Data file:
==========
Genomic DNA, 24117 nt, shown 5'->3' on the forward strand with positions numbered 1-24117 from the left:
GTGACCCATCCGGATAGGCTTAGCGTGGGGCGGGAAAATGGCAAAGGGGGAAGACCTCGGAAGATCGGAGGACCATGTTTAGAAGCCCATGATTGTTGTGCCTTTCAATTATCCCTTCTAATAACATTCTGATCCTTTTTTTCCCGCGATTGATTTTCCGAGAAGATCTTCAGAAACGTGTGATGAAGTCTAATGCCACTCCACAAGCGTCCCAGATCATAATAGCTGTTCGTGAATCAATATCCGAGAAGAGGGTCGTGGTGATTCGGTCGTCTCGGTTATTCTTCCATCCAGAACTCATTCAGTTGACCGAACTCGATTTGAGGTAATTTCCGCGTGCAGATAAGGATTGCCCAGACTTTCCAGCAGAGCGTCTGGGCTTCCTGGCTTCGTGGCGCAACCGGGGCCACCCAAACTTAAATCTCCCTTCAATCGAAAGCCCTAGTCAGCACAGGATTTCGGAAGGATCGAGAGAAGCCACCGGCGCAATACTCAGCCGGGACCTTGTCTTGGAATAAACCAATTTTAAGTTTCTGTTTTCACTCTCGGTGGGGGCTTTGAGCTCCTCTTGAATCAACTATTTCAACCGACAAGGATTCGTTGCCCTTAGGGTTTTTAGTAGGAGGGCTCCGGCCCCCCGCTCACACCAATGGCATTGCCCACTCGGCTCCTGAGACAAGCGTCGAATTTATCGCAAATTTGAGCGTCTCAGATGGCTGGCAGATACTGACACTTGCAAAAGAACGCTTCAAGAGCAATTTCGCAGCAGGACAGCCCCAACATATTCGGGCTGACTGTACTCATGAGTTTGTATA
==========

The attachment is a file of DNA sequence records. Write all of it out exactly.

Genomic DNA, 24117 nt, shown 5'->3' on the forward strand with positions numbered 1-24117 from the left:
GTGACCCATCCGGATAGGCTTAGCGTGGGGCGGGAAAATGGCAAAGGGGGAAGACCTCGGAAGATCGGAGGACCATGTTTAGAAGCCCATGATTGTTGTGCCTTTCAATTATCCCTTCTAATAACATTCTGATCCTTTTTTTCCCGCGATTGATTTTCCGAGAAGATCTTCAGAAACGTGTGATGAAGTCTAATGCCACTCCACAAGCGTCCCAGATCATAATAGCTGTTCGTGAATCAATATCCGAGAAGAGGGTCGTGGTGATTCGGTCGTCTCGGTTATTCTTCCATCCAGAACTCATTCAGTTGACCGAACTCGATTTGAGGTAATTTCCGCGTGCAGATAAGGATTGCCCAGACTTTCCAGCAGAGCGTCTGGGCTTCCTGGCTTCGTGGCGCAACCGGGGCCACCCAAACTTAAATCTCCCTTCAATCGAAAGCCCTAGTCAGCACAGGATTTCGGAAGGATCGAGAGAAGCCACCGGCGCAATACTCAGCCGGGACCTTGTCTTGGAATAAACCAATTTTAAGTTTCTGTTTTCACTCTCGGTGGGGGCTTTGAGCTCCTCTTGAATCAACTATTTCAACCGACAAGGATTCGTTGCCCTTAGGGTTTTTAGTAGGAGGGCTCCGGCCCCCCGCTCACACCAATGGCATTGCCCACTCGGCTCCTGAGACAAGCGTCGAATTTATCGCAAATTTGAGCGTCTCAGATGGCTGGCAGATACTGACACTTGCAAAAGAACGCTTCAAGAGCAATTTCGCAGCAGGACAGCCCCAACATATTCGGGCTGACTGTACTCATGAGTTTGTATA